28. Forman, E., & Cazden, C. (1994). Exploring Vygotskian perspectives in education: The cognitive value of peer interaction. In.Ruddell, R., Ruddell, M., & Singer, H. (Eds.), Theoretical models and processes of reading (4th ed., pp.155-178). Newark, DE: International Reading Association. Goodman, K.S. (1994) Reading, writing, and written texts: A transactional sociopsycholinguistic view. In.Ruddell, R., Ruddell, M., & Singer, H. (Eds.), Theoretical models and processes of reading (4th ed., pp.1093-1130). Newark, DE: International Reading Association. Halliday, M. A. K. (1994). The place of dialogue in children’s construction of meaning.. In Ruddell, R., Ruddell, M., & Singer, H. (Eds.), Theoretical models and processes of reading (4th ed., pp.70-82). Newark, DE: International Reading Association.

  29. Harste, J. (1994). Literacy as curricular conversations about knowledge, inquiry and morality. In.Ruddell, R., Ruddell, M., & Singer, H. (Eds.), Theoretical models and processes of reading (4th ed., pp.1220-1242). Newark, DE: International Reading Association. Harste, J., Burke, C., & Woodward, V. (1994) Children’s language and world; Initial encounters with print. In.Ruddell, R., Ruddell, M., & Singer, H. (Eds.), Theoretical models and processes of reading (4th ed., pp.48-69). Newark, DE: International Reading Association. Hayes, J. R. (2000). A new framework for understanding cognition and affect in writing. In. R. Indrisiano & J. Squire. (Eds.), Perspectives in writing: Research, theory, and practice (pp. 6-44). Newark, DE: International Reading Association. Hodges, R.E. (2000). Mental processes and the conventions of writing: Spelling,punctuation, and handwriting. In.R. Indrisiano & J. Squire. (Eds.), Perspectives in writing: Research, theory, and practice (pp. 187-211). Newark, DE: International Reading Association.

  30. Johnson, D. (2000). Just the right word: Vocabulary and writing. In R. Indrisiano & J. Squire. (Eds.), Perspectives on writing: Research, theory, and practice (pp. 162-186). Newark, DE: International Reading Association. Kintch, W. (1994). The role of knowledge in discourse comprehension: A construction-integration model. In.Ruddell, R., Ruddell, M., & Singer, H. (Eds.), Theoretical models and processes of reading (4th ed., pp.951- 995). Newark, DE: International Reading Association. Lin, Q. (20010. Toward a caring-centered multicultural education within the social justice context. Education, 122 (1). 107-114. Moll, L.C. (1994) Literacy research in community and classrooms: A sociocultural approach. In Ruddell, R., Ruddell, M., & Singer, H. (Eds.), Theoretical models and processes of reading (4th ed., pp.179-207). Newark, DE: International Reading Association.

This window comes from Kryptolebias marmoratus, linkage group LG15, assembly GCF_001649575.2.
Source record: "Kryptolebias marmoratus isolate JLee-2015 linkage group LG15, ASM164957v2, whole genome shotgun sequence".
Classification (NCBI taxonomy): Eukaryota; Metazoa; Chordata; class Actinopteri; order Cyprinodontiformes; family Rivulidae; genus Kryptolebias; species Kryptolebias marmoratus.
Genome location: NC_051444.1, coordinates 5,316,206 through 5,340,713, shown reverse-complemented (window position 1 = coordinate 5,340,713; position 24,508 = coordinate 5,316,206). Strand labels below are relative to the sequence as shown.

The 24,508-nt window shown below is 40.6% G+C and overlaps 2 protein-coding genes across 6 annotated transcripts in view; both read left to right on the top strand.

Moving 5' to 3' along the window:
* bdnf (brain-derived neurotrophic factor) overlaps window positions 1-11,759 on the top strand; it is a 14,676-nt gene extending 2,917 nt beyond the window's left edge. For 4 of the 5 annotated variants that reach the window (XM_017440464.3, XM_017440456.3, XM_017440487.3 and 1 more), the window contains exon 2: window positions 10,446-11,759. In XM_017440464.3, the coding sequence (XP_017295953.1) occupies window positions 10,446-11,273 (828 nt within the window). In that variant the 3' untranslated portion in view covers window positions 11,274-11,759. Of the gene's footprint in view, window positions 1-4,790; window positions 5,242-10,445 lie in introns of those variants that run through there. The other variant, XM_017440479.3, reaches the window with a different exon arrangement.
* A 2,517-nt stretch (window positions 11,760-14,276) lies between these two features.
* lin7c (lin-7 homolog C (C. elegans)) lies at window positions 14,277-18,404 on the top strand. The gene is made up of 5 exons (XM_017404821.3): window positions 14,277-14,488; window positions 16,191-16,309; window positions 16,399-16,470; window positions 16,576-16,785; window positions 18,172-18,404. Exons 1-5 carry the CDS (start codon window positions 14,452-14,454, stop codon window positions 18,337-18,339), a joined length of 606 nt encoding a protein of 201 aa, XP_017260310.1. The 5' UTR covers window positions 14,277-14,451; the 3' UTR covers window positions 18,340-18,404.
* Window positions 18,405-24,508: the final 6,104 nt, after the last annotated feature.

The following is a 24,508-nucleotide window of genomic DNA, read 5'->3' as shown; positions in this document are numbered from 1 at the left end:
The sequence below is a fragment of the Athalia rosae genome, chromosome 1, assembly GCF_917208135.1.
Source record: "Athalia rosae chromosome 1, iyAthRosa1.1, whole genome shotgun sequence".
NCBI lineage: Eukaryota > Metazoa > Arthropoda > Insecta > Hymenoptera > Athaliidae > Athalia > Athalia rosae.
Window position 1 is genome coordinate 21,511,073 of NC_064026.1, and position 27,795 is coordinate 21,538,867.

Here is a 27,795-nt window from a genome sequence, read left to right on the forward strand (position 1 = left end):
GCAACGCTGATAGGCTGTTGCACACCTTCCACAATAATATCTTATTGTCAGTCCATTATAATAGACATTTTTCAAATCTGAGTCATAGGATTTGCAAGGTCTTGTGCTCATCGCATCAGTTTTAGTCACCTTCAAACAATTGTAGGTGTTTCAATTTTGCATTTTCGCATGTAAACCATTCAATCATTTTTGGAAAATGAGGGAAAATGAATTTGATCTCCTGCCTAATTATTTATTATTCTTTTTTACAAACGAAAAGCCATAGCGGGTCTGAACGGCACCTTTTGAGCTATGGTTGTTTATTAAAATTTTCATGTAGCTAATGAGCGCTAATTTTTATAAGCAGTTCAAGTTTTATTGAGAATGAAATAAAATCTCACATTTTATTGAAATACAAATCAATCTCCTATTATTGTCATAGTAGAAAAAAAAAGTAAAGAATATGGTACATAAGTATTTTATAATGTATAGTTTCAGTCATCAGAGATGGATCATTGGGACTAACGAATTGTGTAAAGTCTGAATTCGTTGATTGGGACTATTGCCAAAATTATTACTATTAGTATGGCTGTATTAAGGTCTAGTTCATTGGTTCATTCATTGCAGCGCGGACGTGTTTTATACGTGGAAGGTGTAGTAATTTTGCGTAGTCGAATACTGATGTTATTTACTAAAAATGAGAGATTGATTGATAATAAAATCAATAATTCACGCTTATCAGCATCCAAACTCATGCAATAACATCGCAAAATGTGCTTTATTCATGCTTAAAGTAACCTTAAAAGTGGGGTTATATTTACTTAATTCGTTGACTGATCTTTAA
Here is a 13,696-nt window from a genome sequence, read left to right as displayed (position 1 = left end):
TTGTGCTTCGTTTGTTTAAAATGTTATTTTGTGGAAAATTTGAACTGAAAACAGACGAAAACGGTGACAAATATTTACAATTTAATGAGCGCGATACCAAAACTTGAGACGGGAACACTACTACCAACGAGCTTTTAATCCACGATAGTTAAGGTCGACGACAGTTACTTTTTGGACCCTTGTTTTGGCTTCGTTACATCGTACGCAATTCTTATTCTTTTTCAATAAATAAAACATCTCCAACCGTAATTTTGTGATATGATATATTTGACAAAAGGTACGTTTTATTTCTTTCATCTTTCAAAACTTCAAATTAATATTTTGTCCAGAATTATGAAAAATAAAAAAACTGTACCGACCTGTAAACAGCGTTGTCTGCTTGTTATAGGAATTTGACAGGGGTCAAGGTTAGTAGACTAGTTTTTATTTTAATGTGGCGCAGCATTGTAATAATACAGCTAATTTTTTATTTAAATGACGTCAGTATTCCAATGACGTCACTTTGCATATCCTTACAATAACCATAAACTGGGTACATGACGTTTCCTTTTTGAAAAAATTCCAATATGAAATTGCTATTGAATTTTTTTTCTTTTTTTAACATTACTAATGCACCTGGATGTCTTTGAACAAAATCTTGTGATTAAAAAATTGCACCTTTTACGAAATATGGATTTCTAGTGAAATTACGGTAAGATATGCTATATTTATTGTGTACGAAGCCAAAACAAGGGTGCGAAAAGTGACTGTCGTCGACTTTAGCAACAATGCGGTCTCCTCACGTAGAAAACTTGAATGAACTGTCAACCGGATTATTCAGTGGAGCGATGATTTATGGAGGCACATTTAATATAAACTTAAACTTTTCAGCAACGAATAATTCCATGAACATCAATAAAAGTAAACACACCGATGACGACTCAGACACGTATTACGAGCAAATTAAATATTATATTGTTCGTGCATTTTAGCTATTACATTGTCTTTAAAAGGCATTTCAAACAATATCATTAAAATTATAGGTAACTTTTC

31. Paris, S., Lipson, M., & Wixon, K. (1994). Becoming a strategic reader. In.Ruddell, R., Ruddell, M., & Singer, H. (Eds.), Theoretical models and processes of reading (4th ed., pp.788-810). Newark, DE: International Reading Association. Reading the world and reading the word: An interview with Paolo Friere. (1985). Language Arts, 62 (1), 15-21.  Rosenblatt, L. (1994). The transactional theory of reading and writing. In.Ruddell, R., Ruddell, M., & Singer, H. (Eds.), Theoretical models and processes of reading (4th ed., pp.1057-1092). Newark, DE: International Reading Association. Ruddell, M.R. (1994). Vocabulary knowledge and comprehension: A comprehension-process view of complex literacy relationships. In.Ruddell, R., Ruddell, M., & Singer, H. (Eds.), Theoretical models and processes of reading (4th ed., pp.414-447). Newark, DE: International Reading Association.

  32. Ruddell, R.B., & Ruddell, M.R. (1994). Language acquisition and literacy processes. In.Ruddell, R., Ruddell, M., & Singer, H. (Eds.), Theoretical models and processes of reading (4th ed., pp.83-103). Newark, DE: International Reading Association. Ruddell, R.B. & Unrau, N.J., (1994). Reading as a meaning construction process: The reader, the text, and the teacher. In.Ruddell, R., Ruddell, M., & Singer, H. (Eds.), Theoretical models and processes of reading (4th ed., pp.996-1056). Newark, DE: International Reading Association. Schickedanz, J. (2000). Emergent writing: a discussion of the sources of our knowledge. In.R. Indrisiano & J. Squire. (Eds.), Perspectives on writing: Research, theory, and practice (pp. 66-89). Newark, DE: International Reading Association. Sletter, C. E. (1996). Multicultural Education as Social Activism.Albany, NY: State University of New York Press.

  33. Tierney, R.J. (1998). Literacy assessment reform: Shifting beliefs, principled possibilities, and emerging practices. The Reading Teacher, 51 (5), 374-390. Weaver, C. (1994). Reading process and practice: from sociopsycholinguistics to whole language (2nd ed.). Portsmouth, NH: Heinemann. Yopp, H.K., & Singer, H. (1994). Toward an interactive reading instructional model: Explanation of activation of linguistic awareness and metalinguistic ability in learning to read. In. Ruddell, R., Ruddell, M., & Singer, H. (Eds.), Theoretical models and processes of reading (4th ed., pp.381-390). Newark, DE: International Reading Association. Pam’s Home Page